I received this book for free from Netgalley in exchange for an honest review. This does not affect my opinion of the book or the content of my review.Inside the O'Briens by Lisa Genova
Published by Gallery Books on April 7, 2015
Genres: Adult Fiction, Contemporary, Illness
From award-winning, New York Times bestselling author and neuroscientist Lisa Genova comes a powerful new novel that does for Huntington’s Disease what her debut Still Alice did for Alzheimer’s.
Joe O’Brien is a forty-four-year-old police officer from the Irish Catholic neighborhood of Charlestown, Massachusetts. A devoted husband, proud father of four children in their twenties, and respected officer, Joe begins experiencing bouts of disorganized thinking, uncharacteristic temper outbursts, and strange, involuntary movements. He initially attributes these episodes to the stress of his job, but as these symptoms worsen, he agrees to see a neurologist and is handed a diagnosis that will change his and his family’s lives forever: Huntington’s Disease.
Huntington’s is a lethal neurodegenerative disease with no treatment and no cure. Each of Joe’s four children has a 50 percent chance of inheriting their father’s disease, and a simple blood test can reveal their genetic fate. While watching her potential future in her father’s escalating symptoms, twenty-one-year-old daughter Katie struggles with the questions this test imposes on her young adult life. Does she want to know? What if she’s gene positive? Can she live with the constant anxiety of not knowing?
As Joe’s symptoms worsen and he’s eventually stripped of his badge and more, Joe struggles to maintain hope and a sense of purpose, while Katie and her siblings must find the courage to either live a life “at risk” or learn their fate.
Wow, this book was emotionally packed. It’s the story of a family struggling through a diagnosis of Huntington’s Disease, a disease described as “the cruelest disease known to man.” I’m still kind of stunned by it’s beauty and emotion.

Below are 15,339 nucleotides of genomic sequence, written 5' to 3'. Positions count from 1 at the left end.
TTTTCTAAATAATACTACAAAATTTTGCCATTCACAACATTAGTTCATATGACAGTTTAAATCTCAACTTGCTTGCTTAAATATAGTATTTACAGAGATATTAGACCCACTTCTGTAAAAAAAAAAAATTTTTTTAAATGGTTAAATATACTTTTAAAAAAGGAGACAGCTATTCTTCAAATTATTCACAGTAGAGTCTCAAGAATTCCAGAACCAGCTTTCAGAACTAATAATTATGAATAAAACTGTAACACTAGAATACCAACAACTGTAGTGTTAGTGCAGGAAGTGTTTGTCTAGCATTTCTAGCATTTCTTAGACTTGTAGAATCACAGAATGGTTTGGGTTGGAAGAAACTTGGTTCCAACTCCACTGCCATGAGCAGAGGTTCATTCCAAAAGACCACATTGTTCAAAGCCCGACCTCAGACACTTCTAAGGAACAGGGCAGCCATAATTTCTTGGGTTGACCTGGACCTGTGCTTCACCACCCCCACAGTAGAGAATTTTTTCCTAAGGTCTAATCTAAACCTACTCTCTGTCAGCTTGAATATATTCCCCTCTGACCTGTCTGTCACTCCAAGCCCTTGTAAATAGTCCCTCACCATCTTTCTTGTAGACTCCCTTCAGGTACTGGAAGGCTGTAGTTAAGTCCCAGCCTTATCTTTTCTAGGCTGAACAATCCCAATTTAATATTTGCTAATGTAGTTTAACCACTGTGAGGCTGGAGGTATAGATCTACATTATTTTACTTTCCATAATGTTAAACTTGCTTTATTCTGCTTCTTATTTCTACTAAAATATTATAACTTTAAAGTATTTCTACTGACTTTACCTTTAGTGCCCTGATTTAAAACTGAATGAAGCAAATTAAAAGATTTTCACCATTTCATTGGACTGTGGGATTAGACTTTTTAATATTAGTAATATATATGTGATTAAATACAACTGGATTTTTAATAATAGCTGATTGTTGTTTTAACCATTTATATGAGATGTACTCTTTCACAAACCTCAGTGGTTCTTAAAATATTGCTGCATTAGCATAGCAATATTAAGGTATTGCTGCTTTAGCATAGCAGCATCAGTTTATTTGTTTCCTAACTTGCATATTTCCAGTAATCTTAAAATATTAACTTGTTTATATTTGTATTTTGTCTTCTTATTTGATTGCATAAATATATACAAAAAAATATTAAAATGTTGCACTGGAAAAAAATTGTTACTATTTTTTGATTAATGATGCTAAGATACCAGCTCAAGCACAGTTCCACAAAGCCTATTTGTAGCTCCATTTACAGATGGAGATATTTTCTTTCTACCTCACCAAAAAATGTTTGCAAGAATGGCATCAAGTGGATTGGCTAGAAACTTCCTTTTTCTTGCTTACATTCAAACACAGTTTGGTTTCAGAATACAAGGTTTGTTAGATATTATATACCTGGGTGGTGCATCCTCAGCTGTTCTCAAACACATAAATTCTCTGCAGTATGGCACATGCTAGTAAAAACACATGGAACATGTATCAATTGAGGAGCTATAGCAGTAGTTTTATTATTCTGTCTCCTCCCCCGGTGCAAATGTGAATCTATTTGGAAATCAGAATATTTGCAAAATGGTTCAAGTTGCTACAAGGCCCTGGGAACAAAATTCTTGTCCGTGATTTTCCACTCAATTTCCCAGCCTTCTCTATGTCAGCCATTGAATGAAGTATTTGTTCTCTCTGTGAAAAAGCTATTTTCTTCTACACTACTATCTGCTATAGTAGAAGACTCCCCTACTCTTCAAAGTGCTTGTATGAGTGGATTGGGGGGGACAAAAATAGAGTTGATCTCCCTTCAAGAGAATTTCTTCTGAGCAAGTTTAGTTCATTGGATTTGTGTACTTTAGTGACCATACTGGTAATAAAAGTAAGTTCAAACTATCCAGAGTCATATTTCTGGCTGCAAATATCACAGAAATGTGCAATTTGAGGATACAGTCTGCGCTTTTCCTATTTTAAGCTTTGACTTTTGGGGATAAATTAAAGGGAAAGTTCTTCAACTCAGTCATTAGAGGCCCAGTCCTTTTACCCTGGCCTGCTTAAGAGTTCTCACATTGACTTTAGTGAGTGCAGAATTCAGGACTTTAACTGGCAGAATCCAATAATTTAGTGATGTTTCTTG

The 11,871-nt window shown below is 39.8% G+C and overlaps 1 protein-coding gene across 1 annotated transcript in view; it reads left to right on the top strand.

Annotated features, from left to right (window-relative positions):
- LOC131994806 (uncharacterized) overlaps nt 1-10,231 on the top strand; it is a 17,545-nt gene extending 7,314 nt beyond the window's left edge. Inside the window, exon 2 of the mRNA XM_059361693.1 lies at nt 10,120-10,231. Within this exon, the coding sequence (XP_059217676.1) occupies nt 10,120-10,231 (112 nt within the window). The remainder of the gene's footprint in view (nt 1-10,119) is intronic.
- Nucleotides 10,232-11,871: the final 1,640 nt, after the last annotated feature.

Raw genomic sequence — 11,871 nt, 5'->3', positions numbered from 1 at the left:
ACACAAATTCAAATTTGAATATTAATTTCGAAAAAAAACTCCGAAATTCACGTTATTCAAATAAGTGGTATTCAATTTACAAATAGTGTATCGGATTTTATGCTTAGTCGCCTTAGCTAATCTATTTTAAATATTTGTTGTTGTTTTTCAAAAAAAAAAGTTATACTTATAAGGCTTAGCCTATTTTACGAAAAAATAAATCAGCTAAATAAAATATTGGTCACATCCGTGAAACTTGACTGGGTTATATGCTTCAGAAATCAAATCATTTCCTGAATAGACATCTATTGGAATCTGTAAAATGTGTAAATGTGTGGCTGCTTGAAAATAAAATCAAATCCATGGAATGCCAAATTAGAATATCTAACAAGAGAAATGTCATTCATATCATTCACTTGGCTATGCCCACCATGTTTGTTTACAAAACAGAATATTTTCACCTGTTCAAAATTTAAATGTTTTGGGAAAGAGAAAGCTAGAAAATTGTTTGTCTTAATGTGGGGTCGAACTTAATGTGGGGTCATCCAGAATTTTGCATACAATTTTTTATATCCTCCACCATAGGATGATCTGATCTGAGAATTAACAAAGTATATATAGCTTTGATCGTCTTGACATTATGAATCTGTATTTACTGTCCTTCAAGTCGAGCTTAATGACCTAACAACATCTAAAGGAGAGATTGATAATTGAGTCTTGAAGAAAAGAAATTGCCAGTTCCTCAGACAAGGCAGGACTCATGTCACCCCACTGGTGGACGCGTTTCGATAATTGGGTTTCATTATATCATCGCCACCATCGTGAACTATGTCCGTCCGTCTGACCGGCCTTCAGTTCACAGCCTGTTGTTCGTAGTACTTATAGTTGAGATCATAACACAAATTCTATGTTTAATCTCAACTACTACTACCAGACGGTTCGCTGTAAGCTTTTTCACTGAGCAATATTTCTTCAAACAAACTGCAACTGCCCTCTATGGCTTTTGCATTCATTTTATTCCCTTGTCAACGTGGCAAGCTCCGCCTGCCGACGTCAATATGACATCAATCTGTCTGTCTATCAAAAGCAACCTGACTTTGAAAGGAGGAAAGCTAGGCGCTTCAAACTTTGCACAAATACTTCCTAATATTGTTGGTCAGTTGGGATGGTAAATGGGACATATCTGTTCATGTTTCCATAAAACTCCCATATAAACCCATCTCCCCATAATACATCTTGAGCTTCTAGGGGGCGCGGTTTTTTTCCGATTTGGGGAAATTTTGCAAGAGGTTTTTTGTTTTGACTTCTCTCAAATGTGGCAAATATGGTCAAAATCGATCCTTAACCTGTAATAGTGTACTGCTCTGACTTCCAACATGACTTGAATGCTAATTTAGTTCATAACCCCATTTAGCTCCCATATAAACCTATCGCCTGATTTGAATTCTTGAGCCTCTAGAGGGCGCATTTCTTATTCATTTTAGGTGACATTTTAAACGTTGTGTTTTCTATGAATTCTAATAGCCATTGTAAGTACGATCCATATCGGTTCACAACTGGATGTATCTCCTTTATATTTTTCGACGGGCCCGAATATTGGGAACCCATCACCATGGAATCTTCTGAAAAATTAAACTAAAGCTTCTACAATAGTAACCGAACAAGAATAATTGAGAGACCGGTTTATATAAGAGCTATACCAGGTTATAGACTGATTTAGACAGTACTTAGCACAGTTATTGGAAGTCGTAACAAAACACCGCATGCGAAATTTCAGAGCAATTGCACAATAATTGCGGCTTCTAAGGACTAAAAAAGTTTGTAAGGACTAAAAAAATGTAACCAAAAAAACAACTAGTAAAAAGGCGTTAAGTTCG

Genova has a beautiful grasp of the English language. She knows how to string together words to make a impact on the reader, to help the reader understand what the characters are going through. But in a completely real and unforced way.
Along with her language, Genova creates a family that the reader can feel real sympathy and love for. Each character is so different, each has their own hopes and fears and personalities, but they have such a strong love for each other that it’s impossible not to feel some of that love for them as the reader. The narrator follows Joe, the father with Huntington’s, and his daughter, Katie, throughout the story and I feel such a strong connection with both. I really wish I could have seen the perspectives of the other siblings or the mom as well, though. This is really my only tiff with this book. We get such a deep and raw emotions from two of the characters and then with the others, we only scratch the surface.
Basically, we follow this family, the O’Briens, as they come to terms with Huntington’s in their lives. As someone with Type 1 Diabetes, I really felt a strong connection with this story. I’ve had to come to terms with my own diagnosis and it sucked. The day of my diagnosis was probably the worst day of my life so far. But it’s a process and it’s gotten easier, mostly through the support and love I’ve received from others. Likewise the O’Briens realize what’s truly important: love and family, not a diagnosis.
Here are some of the quotes that I highlighted (don’t worry, I excluded all the ones that would give you spoilers).
People don’t forget anything, and who you’re from is as important as who you are.
Getting shot at and not running away takes bravery. Walking into a domestic dispute, breaking up a gang fight, chasing a suspect in a stolen car takes bravery. He’s not sure he’s brave enough to face year ten of Huntington’s.
To be or not to be, that is the question. And so far, the answer has been radio silence.
But the future is a fantasy. The present moment is all there is.
Every breath is a risk. Love is why we breathe.